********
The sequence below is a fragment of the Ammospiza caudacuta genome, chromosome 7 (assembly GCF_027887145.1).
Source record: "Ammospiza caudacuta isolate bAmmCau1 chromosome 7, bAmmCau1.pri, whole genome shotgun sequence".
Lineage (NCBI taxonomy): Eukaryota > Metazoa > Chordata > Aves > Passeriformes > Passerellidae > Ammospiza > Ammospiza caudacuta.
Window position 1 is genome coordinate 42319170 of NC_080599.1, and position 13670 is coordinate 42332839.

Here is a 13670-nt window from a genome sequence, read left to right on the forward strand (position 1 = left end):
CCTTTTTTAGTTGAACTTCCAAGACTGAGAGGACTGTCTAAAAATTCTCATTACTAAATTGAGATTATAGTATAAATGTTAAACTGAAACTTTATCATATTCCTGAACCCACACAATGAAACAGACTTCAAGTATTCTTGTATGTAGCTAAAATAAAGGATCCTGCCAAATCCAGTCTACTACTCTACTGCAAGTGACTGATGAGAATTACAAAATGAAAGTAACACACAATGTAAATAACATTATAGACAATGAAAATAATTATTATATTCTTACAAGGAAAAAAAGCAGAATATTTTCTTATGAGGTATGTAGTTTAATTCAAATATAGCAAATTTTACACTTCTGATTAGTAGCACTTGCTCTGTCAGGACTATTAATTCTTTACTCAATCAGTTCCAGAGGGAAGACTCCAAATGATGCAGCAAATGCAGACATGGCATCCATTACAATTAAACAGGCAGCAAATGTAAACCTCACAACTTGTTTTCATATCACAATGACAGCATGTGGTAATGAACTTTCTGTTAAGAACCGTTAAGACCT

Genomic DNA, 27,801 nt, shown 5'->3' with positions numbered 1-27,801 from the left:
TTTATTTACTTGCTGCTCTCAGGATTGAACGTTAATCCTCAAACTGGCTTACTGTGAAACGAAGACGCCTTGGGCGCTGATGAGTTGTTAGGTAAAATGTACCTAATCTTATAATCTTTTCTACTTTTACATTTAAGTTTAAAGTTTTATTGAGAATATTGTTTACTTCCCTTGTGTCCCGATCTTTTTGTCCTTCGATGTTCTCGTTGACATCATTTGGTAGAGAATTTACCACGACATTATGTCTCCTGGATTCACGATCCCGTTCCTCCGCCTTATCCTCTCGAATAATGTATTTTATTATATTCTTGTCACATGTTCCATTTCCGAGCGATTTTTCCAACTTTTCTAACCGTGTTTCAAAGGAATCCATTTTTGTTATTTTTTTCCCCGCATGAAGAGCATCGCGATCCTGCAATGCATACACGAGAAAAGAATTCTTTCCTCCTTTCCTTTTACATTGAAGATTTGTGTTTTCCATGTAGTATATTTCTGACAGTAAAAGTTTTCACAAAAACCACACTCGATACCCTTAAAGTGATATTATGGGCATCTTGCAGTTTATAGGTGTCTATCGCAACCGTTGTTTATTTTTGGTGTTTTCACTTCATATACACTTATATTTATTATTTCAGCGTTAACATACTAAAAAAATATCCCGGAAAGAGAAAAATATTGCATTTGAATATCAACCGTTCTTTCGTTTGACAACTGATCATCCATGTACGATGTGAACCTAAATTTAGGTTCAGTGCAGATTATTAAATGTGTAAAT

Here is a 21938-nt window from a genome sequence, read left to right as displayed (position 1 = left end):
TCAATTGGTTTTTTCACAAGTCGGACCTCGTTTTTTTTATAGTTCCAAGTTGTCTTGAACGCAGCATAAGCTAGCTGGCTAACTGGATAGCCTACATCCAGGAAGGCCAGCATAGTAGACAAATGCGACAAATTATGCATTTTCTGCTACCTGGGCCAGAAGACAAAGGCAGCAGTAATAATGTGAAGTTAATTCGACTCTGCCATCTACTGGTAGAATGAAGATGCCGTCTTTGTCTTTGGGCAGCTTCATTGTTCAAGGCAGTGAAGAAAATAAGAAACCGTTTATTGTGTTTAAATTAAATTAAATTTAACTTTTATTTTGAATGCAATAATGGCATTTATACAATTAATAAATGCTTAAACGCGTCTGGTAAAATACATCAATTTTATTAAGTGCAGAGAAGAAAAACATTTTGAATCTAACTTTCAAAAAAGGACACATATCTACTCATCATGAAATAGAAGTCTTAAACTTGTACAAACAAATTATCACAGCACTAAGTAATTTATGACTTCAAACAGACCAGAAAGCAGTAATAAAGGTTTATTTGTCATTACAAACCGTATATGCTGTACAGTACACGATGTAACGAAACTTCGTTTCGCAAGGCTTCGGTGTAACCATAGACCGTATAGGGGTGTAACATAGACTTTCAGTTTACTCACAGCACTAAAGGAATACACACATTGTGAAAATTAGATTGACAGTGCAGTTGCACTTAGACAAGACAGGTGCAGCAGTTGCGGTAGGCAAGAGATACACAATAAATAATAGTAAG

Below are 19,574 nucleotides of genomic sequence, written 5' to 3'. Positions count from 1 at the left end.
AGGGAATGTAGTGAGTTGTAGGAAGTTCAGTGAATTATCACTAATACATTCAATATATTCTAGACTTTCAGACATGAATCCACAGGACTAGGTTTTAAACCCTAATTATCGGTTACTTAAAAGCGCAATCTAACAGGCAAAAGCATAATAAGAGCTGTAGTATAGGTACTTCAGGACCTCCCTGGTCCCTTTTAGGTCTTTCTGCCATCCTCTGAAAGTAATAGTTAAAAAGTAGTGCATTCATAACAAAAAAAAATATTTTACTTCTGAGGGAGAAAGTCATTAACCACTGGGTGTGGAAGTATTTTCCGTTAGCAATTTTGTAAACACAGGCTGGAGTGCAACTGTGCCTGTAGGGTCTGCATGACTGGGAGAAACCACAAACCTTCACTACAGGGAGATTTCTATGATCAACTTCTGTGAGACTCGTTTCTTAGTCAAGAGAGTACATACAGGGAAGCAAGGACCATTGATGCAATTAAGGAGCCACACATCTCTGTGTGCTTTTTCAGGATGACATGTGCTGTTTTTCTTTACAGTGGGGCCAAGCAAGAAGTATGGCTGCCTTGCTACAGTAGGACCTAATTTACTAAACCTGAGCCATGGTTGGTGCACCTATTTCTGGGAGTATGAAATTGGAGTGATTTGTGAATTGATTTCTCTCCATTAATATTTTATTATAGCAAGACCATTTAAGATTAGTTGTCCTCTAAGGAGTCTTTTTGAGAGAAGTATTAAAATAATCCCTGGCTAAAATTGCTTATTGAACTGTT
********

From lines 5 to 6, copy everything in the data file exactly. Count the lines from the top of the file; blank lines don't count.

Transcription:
Here is a 13670-nt window from a genome sequence, read left to right on the forward strand (position 1 = left end):
CCTTTTTTAGTTGAACTTCCAAGACTGAGAGGACTGTCTAAAAATTCTCATTACTAAATTGAGATTATAGTATAAATGTTAAACTGAAACTTTATCATATTCCTGAACCCACACAATGAAACAGACTTCAAGTATTCTTGTATGTAGCTAAAATAAAGGATCCTGCCAAATCCAGTCTACTACTCTACTGCAAGTGACTGATGAGAATTACAAAATGAAAGTAACACACAATGTAAATAACATTATAGACAATGAAAATAATTATTATATTCTTACAAGGAAAAAAAGCAGAATATTTTCTTATGAGGTATGTAGTTTAATTCAAATATAGCAAATTTTACACTTCTGATTAGTAGCACTTGCTCTGTCAGGACTATTAATTCTTTACTCAATCAGTTCCAGAGGGAAGACTCCAAATGATGCAGCAAATGCAGACATGGCATCCATTACAATTAAACAGGCAGCAAATGTAAACCTCACAACTTGTTTTCATATCACAATGACAGCATGTGGTAATGAACTTTCTGTTAAGAACCGTTAAGACCT